“Things look worse from afar,” an Israeli colleague replied when I asked about the recent violence there.
Those with Israeli family and friends often hear that. Even during the second intifada, bad as the chaos and carnage were, the adage applied.
Today, as global terrorism intensifies, there is no “afar.” The same hatreds, which inspire social media-addled zealots to stab Israeli civilians, also pollute hearts and minds in Chicago, where I live.
At a recent security briefing for Jewish community professionals, I asked an official about hate chatter on the internet and the overall level of threat here. “It’s through the roof,” he said. “Like nothing we’ve ever seen.”
What’s to stop some fanatic from stabbing a Jew in Chicago in the name of Al Aqsa? No wonder I feel a twinge when I go to work.
My instinctive response to the intractable conflict always has been to reach out to Palestinians and Muslims; believing we have much in common, I prefer to see us as friends-in-waiting rather than eternal enemies, which we are not.
These days in Chicago plenty of people eagerly wage the Israeli-Palestinian conflict on college campuses, in the media, and in the streets. Finding Arabs or Muslims willing to break bread with a Zionist? Not so much.
The atmosphere is so toxic that our counterparts at the city’s major Muslim umbrella organization refuse to meet with us Jewish federation professionals because we support Israel.
There was a time when people pooh-poohed dialog, saying “talk is cheap” and won’t lead to positive change. Now people refuse to talk because they think talk is dangerous. It can lead to mutual understanding and accommodation, derailing zero-sum aspirations.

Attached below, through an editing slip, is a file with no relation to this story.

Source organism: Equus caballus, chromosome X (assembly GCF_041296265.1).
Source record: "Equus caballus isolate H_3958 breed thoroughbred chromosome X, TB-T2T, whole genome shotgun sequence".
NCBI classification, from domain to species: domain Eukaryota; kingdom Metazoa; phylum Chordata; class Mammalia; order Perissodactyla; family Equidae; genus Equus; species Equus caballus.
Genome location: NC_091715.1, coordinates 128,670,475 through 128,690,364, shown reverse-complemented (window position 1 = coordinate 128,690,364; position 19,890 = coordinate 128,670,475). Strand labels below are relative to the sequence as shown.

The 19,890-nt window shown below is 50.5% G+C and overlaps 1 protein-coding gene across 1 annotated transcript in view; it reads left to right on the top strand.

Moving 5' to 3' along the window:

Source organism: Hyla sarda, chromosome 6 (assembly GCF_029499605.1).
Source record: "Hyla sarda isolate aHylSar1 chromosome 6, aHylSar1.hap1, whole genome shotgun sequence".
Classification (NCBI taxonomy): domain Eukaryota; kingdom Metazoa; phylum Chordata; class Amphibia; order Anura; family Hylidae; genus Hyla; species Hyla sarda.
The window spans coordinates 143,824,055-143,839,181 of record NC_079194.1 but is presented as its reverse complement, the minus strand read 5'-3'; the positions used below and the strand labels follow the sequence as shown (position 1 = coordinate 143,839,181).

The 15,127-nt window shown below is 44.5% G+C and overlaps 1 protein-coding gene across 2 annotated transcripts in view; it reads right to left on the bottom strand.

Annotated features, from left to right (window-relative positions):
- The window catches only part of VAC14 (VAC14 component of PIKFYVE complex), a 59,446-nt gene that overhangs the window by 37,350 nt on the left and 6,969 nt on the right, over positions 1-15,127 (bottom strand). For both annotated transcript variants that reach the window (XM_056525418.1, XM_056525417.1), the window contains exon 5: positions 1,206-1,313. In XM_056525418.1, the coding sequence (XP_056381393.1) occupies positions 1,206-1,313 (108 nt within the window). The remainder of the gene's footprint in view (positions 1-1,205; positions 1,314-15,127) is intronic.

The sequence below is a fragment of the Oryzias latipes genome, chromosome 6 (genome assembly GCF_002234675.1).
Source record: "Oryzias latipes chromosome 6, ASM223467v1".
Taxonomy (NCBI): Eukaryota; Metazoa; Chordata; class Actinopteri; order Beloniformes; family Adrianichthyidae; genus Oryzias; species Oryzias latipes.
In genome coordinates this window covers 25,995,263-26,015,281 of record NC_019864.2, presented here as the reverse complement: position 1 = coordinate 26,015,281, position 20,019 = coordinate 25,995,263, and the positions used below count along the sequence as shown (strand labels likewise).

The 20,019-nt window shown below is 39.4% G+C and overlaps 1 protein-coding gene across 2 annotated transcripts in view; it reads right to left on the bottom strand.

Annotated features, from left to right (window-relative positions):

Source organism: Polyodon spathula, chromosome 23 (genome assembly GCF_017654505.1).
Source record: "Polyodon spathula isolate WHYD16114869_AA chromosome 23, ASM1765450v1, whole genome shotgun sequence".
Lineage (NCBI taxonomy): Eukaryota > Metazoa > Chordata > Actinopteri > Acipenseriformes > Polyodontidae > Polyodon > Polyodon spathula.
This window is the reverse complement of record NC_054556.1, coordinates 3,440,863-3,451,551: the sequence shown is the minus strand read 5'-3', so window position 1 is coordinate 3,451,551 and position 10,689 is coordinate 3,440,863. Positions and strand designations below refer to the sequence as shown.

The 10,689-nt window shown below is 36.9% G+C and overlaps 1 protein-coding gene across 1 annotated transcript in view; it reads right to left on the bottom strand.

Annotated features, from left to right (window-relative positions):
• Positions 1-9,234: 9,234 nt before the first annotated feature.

So it was gratifying to engage recently in ‘abnormalization’ by having a cordial, heavy-on-the-dialog meal with a Palestinian American activist whose perspective is more nuanced and open than the anti-normalization norm.
We had met as participants in a mock mediation exercise concerning a dispute between an Israeli town and a Palestinian village. The exercise rapidly became a microcosm for the whole conflict as we failed—in front of a neutral American audience—to resolve anything.
Alas my Palestinian interlocutor had used the opportunity, I thought, to grandstand. He hauled out terms like “apartheid wall” and equated “price tag” attacks on Palestinians by Israeli settlers with Palestinian terror. We didn’t agree on much, but agreed to disagree in an atmosphere of mutual respect.
My response was to say, let’s get together. His response, surprising in today’s environment, was immediately to say yes.
After our first meeting but before we met for dinner, I discovered through Facebook that my new acquaintance had spoken passionately and unsparingly about the plight of Palestinians at an anti-Israel demonstration. I would have expected from his posts that he, like so many other Palestinians, would have refused to meet with me, a supporter of Israel if not all its policies.
What I learned from our meal together is that anti-normalization is not universally embraced. There are Palestinian (and pro-Israel) activists who reject the zero-sum paradigm. They reject anti-normalization and believe that by talking we might arrive at accommodation rather than more war.
“Something went wrong along the way,” my Palestinian acquaintance wrote to me. “Without putting blame on anyone—because each of us can point to atrocities committed by the other—we need to find common elements that bind us together. We can and should be able to find a solution to this mess but only if we leave our emotions at home or if we both understand each other’s emotions. What is missing is the human element. Each side is not seeing the tragic divide from the other side’s eyes.”
I applaud him for his stance. Perhaps I’ll challenge him to post it on Facebook. Meanwhile, together with our mutual friend, the mediator who brought us together in the first place, we discussed the possibility of convening Palestinian Americans and Jewish Americans to draft a joint statement, deploring violence and calling for justice for both peoples.
Yes, the ultimate solution to the conflict lies afar, but for my Palestinian acquaintance and me “afar” is here in Chicago. The distance between “there” and “here” has shrunk; so too should the gulf between us.